Fifty-six percent of U.S. shoppers are more concerned about food safety than they were a year ago, according to a survey from British consulting firm Lloyd’s Register.
According to a report on the survey, 46% of respondents said they have changed their food shopping or consumption habits in the last 12 months due to a food safety scare.
Lloyd’s Register conducted the survey of more than 1,000 U.S. consumers in November. Survey questions did not mention fresh produce or outbreaks tied to romaine lettuce but referenced food safety overall.
Media coverage of various incidents as a key factor.
“The extent to which this kind of coverage damages consumer confidence seems clear,” Lloyd’s Register wrote. “ ... Interestingly, just under half of men polled said they were more concerned, while over 60% of women said the same. Those polled in younger age groups also tended to express greater concern than older generations, who were more evenly split.”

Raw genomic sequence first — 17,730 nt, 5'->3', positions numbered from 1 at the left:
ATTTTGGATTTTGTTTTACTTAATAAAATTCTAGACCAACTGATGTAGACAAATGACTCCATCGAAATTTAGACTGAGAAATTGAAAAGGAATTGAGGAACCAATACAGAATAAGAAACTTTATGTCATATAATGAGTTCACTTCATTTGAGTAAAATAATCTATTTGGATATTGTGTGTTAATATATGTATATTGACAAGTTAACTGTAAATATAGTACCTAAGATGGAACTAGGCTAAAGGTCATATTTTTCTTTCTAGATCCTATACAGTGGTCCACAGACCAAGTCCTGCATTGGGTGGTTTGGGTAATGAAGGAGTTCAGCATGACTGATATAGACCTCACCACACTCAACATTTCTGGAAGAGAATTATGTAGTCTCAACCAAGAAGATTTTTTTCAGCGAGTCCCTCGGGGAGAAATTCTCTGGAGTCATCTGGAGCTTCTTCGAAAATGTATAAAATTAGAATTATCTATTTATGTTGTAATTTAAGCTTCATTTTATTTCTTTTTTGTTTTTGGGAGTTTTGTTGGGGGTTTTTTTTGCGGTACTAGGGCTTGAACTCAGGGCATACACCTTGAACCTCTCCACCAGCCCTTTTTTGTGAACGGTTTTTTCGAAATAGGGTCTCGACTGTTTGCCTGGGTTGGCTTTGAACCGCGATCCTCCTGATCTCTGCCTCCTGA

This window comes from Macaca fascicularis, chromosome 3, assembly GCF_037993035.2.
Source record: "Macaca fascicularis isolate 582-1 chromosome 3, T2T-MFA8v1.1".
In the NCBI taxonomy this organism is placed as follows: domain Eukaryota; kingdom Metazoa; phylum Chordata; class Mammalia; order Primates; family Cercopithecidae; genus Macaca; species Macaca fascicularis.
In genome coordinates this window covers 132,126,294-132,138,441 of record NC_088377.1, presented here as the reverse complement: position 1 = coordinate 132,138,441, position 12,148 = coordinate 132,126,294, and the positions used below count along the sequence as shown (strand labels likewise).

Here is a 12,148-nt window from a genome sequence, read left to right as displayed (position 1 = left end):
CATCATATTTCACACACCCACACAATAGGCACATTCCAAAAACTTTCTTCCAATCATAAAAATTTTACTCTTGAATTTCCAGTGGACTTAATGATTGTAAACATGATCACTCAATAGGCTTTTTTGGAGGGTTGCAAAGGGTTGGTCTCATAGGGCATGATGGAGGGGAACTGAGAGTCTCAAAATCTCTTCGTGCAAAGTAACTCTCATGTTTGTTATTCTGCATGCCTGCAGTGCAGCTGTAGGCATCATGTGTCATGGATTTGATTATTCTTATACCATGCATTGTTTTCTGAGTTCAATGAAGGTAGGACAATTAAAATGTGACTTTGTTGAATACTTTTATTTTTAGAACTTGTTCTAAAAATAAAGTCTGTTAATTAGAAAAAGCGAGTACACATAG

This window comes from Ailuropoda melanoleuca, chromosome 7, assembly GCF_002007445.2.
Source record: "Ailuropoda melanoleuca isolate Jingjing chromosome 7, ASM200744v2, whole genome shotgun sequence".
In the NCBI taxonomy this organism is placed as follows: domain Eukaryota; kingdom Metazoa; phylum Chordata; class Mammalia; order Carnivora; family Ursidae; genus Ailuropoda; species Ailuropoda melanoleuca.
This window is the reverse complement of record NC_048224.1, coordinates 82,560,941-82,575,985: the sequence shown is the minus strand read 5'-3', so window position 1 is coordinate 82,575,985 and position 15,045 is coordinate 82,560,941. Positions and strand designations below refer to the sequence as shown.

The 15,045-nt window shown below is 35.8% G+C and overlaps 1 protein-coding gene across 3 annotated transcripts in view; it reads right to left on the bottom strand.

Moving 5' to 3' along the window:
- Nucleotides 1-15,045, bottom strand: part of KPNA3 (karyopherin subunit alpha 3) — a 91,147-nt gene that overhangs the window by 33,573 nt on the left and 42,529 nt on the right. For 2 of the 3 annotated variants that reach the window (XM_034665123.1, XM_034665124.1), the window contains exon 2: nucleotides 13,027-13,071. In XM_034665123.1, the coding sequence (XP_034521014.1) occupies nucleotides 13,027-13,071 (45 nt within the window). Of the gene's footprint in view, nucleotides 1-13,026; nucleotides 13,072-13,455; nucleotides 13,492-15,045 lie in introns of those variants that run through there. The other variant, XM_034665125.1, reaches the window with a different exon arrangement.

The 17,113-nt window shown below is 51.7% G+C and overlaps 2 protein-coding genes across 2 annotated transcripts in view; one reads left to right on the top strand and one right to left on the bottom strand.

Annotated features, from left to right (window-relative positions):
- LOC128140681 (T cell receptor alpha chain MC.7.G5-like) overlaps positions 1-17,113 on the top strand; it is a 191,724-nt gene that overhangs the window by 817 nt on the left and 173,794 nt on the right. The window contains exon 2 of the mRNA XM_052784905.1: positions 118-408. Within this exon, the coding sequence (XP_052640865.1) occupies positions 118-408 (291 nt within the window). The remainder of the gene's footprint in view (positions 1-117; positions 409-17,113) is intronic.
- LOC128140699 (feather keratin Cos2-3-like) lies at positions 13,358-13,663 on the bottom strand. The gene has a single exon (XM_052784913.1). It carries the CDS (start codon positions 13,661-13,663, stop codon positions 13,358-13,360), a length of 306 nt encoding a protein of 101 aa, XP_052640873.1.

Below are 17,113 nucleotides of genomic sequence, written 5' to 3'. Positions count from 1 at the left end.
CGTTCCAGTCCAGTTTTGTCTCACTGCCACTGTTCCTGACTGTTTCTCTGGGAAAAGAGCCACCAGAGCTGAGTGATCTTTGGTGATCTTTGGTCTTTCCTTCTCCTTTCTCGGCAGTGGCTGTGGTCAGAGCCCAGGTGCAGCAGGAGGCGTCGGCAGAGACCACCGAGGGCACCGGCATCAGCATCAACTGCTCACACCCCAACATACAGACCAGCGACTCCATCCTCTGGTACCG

The report suggested that the food industry figure out how to minimize the fallout from outbreaks and other food safety incidents.
“It is therefore within suppliers’ interests to alleviate concerns and question how to better manage food scares that are reported in the media,” Lloyd’s Register wrote.
The report delved into U.S. consumer attitudes toward food waste, plastic, meat alternatives and other topics.